In the wake of the Target data breach in December 2013, I’ve continued to think about the impact of data loss to consumers. Historically courts have not shown to find “harm” being done to consumers where their data was lost or misused for marketing. Typically there must be some financial harm shown. This makes sense as financial harm is the easiest to codify.
ComputerWorld reports this week on this apparently landmark case – where a US Federal court in Florida has approved a $3 million settlement for victims of a data breach. The element in this case appears to be the level of information involved – it was personal health information (PHI) that was exposed. Apparently multiple laptops were stolen which held unencrypted PHI for the users.
So, while the consumers suffered no direct financial losses or theft of identity from the data loss – they were rightfully concerned about this sensitive level of data.
Financial harms to consumers remain clear – but another type of harm this exposes at is the harm of exposing secrets. “Secrets” is maybenot the best word – but the idea is – in particular with health circumstances – as individuals we hold our health as private and sanctified between ourselves, our family, close friends, and our doctors. The “choice” to disclose issues is very explicit. This is why covered health entities must take such extensive care with PHI data.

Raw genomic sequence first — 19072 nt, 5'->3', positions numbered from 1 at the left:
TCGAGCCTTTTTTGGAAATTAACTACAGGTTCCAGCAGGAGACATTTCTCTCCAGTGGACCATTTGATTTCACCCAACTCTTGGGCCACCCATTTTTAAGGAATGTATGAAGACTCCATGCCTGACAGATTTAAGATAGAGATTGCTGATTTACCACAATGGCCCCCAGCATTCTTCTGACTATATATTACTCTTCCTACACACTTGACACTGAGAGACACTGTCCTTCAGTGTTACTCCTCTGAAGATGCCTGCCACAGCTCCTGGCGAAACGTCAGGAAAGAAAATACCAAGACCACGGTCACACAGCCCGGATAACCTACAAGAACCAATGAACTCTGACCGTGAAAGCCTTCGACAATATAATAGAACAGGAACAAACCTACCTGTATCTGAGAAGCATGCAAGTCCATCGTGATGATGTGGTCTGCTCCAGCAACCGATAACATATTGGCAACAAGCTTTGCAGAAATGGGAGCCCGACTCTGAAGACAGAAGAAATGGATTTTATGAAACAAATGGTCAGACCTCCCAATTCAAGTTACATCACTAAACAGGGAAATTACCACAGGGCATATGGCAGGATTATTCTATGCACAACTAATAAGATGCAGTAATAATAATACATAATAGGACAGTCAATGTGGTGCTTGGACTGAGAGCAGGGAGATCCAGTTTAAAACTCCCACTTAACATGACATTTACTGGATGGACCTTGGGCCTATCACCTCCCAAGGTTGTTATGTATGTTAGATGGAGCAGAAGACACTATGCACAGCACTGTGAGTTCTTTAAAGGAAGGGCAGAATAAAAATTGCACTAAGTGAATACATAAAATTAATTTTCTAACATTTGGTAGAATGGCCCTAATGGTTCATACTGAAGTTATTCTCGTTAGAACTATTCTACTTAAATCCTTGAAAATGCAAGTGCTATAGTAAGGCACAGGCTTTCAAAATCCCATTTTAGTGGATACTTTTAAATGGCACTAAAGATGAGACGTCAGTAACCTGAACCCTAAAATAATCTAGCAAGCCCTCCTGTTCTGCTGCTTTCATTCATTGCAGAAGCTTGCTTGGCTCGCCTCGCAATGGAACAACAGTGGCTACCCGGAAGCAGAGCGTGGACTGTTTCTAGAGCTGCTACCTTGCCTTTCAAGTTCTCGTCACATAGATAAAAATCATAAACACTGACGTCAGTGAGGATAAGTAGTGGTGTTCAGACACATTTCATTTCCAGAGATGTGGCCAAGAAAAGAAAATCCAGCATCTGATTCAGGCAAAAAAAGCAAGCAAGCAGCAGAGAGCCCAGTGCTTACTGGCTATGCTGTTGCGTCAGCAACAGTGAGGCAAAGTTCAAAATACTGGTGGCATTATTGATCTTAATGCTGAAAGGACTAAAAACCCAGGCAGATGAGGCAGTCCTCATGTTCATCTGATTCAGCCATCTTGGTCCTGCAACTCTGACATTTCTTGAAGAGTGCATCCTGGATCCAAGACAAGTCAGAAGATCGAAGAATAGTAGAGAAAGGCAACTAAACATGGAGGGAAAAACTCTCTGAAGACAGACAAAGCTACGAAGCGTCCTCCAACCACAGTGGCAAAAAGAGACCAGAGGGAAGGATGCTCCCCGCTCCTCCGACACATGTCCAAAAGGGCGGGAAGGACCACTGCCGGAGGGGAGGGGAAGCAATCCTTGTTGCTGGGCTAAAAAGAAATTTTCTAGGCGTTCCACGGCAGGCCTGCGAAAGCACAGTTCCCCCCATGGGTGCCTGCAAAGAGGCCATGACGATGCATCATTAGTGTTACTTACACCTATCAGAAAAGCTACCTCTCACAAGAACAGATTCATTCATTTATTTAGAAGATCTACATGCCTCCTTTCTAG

The other component here is an expectation based on a paid service. These consumers paid the company premiums – and part of the privacy promise made by the company was to protect sensitive information. Under the settlement, each victim gets up to $10 for every year they paid an insurance payment, up to $30.
It remains to be seen if and when the leap is ever made beyond clear financial harms, or data breaches involving highly sensitive information such as PHI. For marketing scenarios – including tactics such as location based advertising or behavioral profiling for targeting ads – it remains to be seen whether consumers can every clearly prove actual harm, and if courts will see fit to agree.
Read the ComputerWorld story by Jaikumar Vijayan: Court approves first-of-its-kind data breach settlement